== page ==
Normalization of islet size and reduction of liver triglyceride and diacylglycerol content.
To test whether the improvements in systemic insulin sensitivity are also associated with improvements at the level of the β cell, we examined a large number of pancreatic sections histologically. The average islet diameter was considerably reduced compared with the classical hypertrophic phenotype seen in the islets of ob/ob mice (judged both histologically and quantitatively), and the overall integrity of the islets was much better preserved (Figure (Figure3E). 3E).
The ob/ob mice displayed a propensity to accumulate triglycerides in the liver, a phenomenon that is likely to contribute to the reduced systemic insulin sensitivity. Liver sections from ob/ob animals displayed a clearly visible positive signal for oil red O, a stain highlighting neutral lipids in tissues (Figure (Figure3F).3F). There was a marked reduction in the lipid stain in the transgenic animals. Measurements of total liver triglycerides confirmed the visual impression, highlighting the marked decrease in hepatic steatosis (Figure (Figure3F).3F). This was further corroborated with measurements of one of the key metabolites, diacylglycerol (DAG), in the liver. DAG can activate a number of PKC isoforms, some of which have been implicated as inhibitors of insulin signaling. Specifically, activation of DAG-sensitive PKC isoforms that include PKC-θ in skeletal muscle (11) and PKC-e in the liver (1214) downregulates insulin receptor signaling and may represent a biochemical link between dysregulated lipid metabolism and insulin resistance. DAG levels were indeed reduced in transgenic animals (Figure (Figure3F),3F), lending further support for the presence of an excellent hepatic metabolic profile despite a high degree of adiposity.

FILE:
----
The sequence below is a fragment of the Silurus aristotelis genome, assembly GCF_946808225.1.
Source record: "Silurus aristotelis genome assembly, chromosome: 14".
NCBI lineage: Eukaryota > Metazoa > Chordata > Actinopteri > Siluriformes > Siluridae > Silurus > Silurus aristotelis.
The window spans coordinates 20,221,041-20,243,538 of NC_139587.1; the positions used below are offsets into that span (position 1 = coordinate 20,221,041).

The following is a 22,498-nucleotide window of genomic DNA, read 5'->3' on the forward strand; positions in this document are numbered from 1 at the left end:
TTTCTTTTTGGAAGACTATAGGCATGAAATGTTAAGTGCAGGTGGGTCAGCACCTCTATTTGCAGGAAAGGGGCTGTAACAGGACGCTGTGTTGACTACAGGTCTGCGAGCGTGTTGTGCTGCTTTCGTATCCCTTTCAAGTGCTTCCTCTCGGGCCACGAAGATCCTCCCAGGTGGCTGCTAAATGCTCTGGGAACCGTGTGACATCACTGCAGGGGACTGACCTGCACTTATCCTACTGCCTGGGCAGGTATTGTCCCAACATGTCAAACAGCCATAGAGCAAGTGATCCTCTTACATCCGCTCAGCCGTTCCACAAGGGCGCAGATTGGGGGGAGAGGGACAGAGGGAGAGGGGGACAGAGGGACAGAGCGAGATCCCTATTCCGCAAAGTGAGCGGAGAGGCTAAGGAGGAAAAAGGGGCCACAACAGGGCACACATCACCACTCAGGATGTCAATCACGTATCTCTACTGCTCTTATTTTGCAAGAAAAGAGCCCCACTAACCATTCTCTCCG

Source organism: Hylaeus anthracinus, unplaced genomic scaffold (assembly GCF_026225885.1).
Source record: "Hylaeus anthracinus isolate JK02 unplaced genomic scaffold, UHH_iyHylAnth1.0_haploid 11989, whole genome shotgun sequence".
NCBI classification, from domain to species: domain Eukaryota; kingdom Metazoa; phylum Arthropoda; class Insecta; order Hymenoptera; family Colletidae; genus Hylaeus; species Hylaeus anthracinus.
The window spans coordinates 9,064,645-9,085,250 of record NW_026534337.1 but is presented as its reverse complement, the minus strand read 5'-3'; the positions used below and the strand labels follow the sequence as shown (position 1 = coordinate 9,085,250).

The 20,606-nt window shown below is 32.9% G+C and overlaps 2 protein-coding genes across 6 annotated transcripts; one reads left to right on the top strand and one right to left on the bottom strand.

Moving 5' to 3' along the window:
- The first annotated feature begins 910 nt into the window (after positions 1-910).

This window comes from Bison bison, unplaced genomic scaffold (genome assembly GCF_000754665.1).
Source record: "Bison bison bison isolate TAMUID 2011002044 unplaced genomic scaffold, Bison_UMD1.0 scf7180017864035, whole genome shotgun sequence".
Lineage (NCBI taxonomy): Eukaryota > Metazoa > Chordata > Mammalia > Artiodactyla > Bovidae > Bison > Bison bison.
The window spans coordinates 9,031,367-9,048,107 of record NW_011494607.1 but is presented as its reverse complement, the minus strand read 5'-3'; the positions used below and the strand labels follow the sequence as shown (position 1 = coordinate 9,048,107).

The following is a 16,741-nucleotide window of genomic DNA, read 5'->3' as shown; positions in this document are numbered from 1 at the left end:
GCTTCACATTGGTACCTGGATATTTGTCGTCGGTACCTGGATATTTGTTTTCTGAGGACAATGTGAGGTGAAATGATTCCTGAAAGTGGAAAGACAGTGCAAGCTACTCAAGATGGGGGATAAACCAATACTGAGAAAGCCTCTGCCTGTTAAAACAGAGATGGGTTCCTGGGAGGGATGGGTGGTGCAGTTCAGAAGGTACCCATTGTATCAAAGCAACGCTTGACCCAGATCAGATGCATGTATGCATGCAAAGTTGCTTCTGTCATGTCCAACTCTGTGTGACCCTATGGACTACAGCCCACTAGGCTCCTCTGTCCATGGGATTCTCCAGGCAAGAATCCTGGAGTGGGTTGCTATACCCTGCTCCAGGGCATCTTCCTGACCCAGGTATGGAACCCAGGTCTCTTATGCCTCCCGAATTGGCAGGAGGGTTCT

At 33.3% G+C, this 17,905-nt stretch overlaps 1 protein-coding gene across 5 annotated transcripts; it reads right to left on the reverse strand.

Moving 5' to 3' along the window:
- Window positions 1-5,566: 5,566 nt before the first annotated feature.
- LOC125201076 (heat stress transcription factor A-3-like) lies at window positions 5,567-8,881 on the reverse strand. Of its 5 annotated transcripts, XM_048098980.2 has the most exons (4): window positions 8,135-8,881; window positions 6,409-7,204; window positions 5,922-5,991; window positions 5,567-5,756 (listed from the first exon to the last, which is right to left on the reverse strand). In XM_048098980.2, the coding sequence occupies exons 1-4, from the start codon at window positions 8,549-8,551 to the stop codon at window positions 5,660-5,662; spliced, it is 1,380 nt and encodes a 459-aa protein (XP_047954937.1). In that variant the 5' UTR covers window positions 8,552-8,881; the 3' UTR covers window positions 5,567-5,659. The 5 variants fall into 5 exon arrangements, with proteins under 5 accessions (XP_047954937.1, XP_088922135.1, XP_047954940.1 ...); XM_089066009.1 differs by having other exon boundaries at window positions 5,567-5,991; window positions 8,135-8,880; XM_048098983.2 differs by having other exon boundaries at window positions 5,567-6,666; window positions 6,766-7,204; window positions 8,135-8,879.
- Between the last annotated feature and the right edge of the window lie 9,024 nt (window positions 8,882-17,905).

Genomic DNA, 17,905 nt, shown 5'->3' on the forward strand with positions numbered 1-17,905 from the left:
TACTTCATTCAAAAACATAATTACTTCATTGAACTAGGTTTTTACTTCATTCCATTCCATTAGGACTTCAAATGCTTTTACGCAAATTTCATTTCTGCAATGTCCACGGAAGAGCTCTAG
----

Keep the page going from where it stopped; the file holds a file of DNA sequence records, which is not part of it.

Subcutaneous, but not intraabdominal, fat pads increase in size.
Upon dissection of the animals, it was quite apparent that the visceral fat pads in the transgenic animals matched more closely those found in WT animals than those of their obese littermates (Figure (Figure3G)3G) while most other fat pads displayed the expected increase in volume (data not shown). The increase in overall adiposity was therefore primarily due to increases in nonvisceral depots, i.e., subcutaneous adipose tissue. One notable exception was the pericardial fat, which was disproportionately increased in the transgenic mice as well, leading to a 5-fold increase in total pericardial fat mass. A representative pair of pericardial fat pads is shown in a 3D reconstitution (Figure (Figure3H).3H). Of note is also the observation that the heart volume of the transgenic animals was significantly larger (>30%) than that of ob/ob mice (not shown), suggesting that excess adiponectin leads to cardiomyopathy. Whether this is a specific consequence of excess adiponectin in circulation or the result of the overall increase in weight is not known to date. No weight differences were observed for other organs, such as the liver, and the increased heart weights can be observed even in transgenic animals on a WT background that do not display such a significant increase in overall fat mass (data not shown).
Significant improvements in hepatic insulin sensitivity.